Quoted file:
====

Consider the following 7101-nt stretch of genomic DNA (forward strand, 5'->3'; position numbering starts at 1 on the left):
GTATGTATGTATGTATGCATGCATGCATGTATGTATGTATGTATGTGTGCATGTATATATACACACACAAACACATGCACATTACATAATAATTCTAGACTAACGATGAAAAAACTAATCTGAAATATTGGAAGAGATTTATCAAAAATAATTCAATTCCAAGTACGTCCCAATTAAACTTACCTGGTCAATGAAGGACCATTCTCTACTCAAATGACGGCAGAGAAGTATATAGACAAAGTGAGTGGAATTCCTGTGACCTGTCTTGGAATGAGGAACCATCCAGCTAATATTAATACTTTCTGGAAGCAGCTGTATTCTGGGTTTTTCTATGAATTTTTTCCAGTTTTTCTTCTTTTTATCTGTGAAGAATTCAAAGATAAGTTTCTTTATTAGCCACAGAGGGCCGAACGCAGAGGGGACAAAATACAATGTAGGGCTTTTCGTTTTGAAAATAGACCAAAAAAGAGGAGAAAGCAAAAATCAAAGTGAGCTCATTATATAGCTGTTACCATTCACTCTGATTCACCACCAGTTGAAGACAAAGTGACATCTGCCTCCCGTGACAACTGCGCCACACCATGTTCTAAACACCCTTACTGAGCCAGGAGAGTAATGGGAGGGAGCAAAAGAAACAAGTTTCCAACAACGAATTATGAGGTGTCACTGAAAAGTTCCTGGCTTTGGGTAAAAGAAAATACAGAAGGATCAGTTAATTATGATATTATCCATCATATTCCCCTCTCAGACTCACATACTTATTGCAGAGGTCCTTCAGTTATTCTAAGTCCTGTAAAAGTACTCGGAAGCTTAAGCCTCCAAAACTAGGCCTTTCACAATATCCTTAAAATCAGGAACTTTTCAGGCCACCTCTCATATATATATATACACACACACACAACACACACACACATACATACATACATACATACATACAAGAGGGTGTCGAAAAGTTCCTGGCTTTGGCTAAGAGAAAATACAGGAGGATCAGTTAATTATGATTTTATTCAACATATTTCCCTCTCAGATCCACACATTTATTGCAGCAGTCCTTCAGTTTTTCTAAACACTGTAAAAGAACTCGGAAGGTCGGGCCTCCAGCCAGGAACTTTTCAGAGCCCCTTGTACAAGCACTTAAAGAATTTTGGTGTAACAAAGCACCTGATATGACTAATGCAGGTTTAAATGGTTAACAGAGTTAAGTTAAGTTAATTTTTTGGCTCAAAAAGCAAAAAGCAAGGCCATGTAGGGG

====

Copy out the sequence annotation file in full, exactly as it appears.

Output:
Consider the following 7101-nt stretch of genomic DNA (forward strand, 5'->3'; position numbering starts at 1 on the left):
GTATGTATGTATGTATGCATGCATGCATGTATGTATGTATGTATGTGTGCATGTATATATACACACACAAACACATGCACATTACATAATAATTCTAGACTAACGATGAAAAAACTAATCTGAAATATTGGAAGAGATTTATCAAAAATAATTCAATTCCAAGTACGTCCCAATTAAACTTACCTGGTCAATGAAGGACCATTCTCTACTCAAATGACGGCAGAGAAGTATATAGACAAAGTGAGTGGAATTCCTGTGACCTGTCTTGGAATGAGGAACCATCCAGCTAATATTAATACTTTCTGGAAGCAGCTGTATTCTGGGTTTTTCTATGAATTTTTTCCAGTTTTTCTTCTTTTTATCTGTGAAGAATTCAAAGATAAGTTTCTTTATTAGCCACAGAGGGCCGAACGCAGAGGGGACAAAATACAATGTAGGGCTTTTCGTTTTGAAAATAGACCAAAAAAGAGGAGAAAGCAAAAATCAAAGTGAGCTCATTATATAGCTGTTACCATTCACTCTGATTCACCACCAGTTGAAGACAAAGTGACATCTGCCTCCCGTGACAACTGCGCCACACCATGTTCTAAACACCCTTACTGAGCCAGGAGAGTAATGGGAGGGAGCAAAAGAAACAAGTTTCCAACAACGAATTATGAGGTGTCACTGAAAAGTTCCTGGCTTTGGGTAAAAGAAAATACAGAAGGATCAGTTAATTATGATATTATCCATCATATTCCCCTCTCAGACTCACATACTTATTGCAGAGGTCCTTCAGTTATTCTAAGTCCTGTAAAAGTACTCGGAAGCTTAAGCCTCCAAAACTAGGCCTTTCACAATATCCTTAAAATCAGGAACTTTTCAGGCCACCTCTCATATATATATATACACACACACACAACACACACACACATACATACATACATACATACATACAAGAGGGTGTCGAAAAGTTCCTGGCTTTGGCTAAGAGAAAATACAGGAGGATCAGTTAATTATGATTTTATTCAACATATTTCCCTCTCAGATCCACACATTTATTGCAGCAGTCCTTCAGTTTTTCTAAACACTGTAAAAGAACTCGGAAGGTCGGGCCTCCAGCCAGGAACTTTTCAGAGCCCCTTGTACAAGCACTTAAAGAATTTTGGTGTAACAAAGCACCTGATATGACTAATGCAGGTTTAAATGGTTAACAGAGTTAAGTTAAGTTAATTTTTTGGCTCAAAAAGCAAAAAGCAAGGCCATGTAGGGG